The introduction of a special insolvency regime for university education and sixth form colleges in England and Wales (“Colleges”) is timely in light of growing concerns about debt-heavy Colleges. The new insolvency regime will provide for broadly familiar insolvency procedures for Colleges, some of which are not companies amenable to the current insolvency system. The aim of these insolvency procedures is to ensure that students’ education continues uninterrupted and that the potential liability of a company director for wrongful trading and the sanctions under the Companies Directors Disqualification Act 1986 applies to failing directors of Colleges.
The Technical and Further Education Act 2017 (“TFEA 2017”) establishes a statutory insolvency regime. This regime will enable Colleges to use modified corporate insolvency procedures. However, the chapters that relate to the insolvency regime are not yet in force.
A government consultation on the insolvency regime established by the TFEA 2017 took place between 18 December 2017 and 12 February 2018. The conclusion of the consultation led to creation and publication of secondary legislation in the form of the Education and Administration Rules 2018 (SI 2018/1135) (“EAR 2018”). EAR 2018 provides detailed procedures for, and rules in relation to, the new insolvency processes, in particular, education administration. The rules are due to come into force on 31 January 2019.
What does the TFEA 2017 do?
The special insolvency regime will allow Colleges to use corporate insolvency procedures; in particular, modified as necessary: company voluntary arrangements, administration, creditors’ voluntary liquidation, compulsory liquidation and fixed charge receivership (collectively, “Insolvency Procedures”). The regime establishes an administration procedure, known as “education administration” and applies the Company Directors Disqualification Act 1986 to governors of Colleges. Accordingly, a governor found liable for wrongful trading may be disqualified from acting as a governor or a company director.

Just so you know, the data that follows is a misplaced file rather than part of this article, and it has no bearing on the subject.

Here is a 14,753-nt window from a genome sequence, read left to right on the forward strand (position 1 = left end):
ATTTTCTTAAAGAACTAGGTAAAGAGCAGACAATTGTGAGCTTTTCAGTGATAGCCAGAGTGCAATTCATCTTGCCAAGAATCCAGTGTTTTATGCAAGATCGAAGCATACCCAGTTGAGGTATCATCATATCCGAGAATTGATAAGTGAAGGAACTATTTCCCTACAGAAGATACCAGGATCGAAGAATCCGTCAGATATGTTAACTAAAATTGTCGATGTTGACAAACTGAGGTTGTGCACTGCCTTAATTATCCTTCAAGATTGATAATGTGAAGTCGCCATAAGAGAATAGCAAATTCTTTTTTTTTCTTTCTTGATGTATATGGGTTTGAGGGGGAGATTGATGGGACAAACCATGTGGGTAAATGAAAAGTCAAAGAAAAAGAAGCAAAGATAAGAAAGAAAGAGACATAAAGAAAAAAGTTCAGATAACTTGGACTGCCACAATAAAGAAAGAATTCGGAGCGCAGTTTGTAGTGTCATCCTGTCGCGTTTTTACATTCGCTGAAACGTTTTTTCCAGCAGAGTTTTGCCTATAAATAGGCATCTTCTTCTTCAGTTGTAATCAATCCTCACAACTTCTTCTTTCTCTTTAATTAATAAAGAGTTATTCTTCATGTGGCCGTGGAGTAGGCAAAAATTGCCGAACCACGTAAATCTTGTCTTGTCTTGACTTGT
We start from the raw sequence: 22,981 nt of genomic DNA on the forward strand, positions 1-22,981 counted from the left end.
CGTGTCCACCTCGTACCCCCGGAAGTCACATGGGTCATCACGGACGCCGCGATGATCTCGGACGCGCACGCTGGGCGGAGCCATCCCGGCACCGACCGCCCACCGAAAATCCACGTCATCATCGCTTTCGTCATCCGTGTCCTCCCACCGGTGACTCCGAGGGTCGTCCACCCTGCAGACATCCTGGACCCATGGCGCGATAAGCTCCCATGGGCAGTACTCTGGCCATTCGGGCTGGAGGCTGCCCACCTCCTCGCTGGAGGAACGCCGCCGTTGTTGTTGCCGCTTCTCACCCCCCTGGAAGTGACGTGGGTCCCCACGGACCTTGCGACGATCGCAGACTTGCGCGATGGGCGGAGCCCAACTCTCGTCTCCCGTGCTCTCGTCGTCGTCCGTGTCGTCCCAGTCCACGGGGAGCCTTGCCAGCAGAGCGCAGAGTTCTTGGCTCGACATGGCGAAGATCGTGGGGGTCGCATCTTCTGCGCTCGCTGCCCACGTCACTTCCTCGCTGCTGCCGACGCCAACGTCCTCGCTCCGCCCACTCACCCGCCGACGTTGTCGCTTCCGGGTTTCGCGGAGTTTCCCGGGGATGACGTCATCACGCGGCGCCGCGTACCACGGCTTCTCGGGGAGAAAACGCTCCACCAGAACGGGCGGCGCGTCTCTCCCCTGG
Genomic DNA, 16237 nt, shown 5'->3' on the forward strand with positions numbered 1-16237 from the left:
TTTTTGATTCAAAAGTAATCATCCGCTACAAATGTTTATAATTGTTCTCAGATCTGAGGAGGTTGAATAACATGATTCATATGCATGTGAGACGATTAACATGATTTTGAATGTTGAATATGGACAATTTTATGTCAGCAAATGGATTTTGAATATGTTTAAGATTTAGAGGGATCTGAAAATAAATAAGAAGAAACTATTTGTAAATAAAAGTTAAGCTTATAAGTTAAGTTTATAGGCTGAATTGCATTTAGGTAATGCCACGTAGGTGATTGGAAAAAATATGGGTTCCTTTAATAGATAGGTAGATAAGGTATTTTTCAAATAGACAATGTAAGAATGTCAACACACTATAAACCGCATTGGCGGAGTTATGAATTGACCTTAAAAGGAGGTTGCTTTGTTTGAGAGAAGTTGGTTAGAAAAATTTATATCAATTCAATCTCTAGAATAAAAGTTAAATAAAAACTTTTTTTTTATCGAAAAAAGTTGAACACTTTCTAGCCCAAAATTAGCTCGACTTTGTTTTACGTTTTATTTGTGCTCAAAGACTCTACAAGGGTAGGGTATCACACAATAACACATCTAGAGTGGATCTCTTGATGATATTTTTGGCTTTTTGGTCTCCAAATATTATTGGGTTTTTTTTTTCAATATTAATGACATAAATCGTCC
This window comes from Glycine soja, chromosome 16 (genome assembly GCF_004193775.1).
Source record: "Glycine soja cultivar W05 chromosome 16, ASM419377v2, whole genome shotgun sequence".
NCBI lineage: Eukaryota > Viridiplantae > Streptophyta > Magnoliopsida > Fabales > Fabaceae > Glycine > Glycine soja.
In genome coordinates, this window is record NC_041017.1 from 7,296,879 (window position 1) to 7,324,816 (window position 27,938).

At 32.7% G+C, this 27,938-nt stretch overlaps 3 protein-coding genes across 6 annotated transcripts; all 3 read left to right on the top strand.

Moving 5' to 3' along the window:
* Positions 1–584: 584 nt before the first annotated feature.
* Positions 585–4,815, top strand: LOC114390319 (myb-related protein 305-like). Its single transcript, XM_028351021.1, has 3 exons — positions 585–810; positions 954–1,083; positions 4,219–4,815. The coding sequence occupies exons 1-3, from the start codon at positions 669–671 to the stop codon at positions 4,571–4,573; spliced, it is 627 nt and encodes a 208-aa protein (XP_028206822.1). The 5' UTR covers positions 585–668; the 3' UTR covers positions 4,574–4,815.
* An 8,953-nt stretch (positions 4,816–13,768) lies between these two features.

Education administration: what is it and how is it different from regular administration?
Education administration has at its core the protection of College students; it aims to prevent or minimise disruption to students at College (known as the ‘special objective’). This objective may be achieved in a number of ways, including:
Education administration, unlike regular administration, will end when the special objective has been achieved. Before an Insolvency Procedure can begin, the relevant national authority (the Secretary of State for Education or the Welsh Minister) must be given 14 days’ notice. During this notice period, the national authority will deliberate whether education administration should be initiated as an alternative to the proposed Insolvency Procedure. Only the national authority can apply to the High Court for an education administration order. If an order is made, an education administrator will be appointed by the court from a group of approved licensed insolvency practitioners. A moratorium will follow an application for education administration. The effect of the moratorium is to stop creditors from enforcing security and exercising their rights against the College without permission from the education administrator the court. A court must dismiss any application for regular administration by creditors once education administration is in force.
Education administration will sit alongside other similar special administration regimes, for example, regimes relating to the railways, healthcare, postal and energy supply industries. The key objective of special administration regimes is to maintain the continuity of services for consumers in order to safeguard their interests, regardless of the financial indebtedness of the institution providing the service. In the case of education administration, the purpose of the special objective is to ensure that students continue have access to education, regardless of a College’s financial state.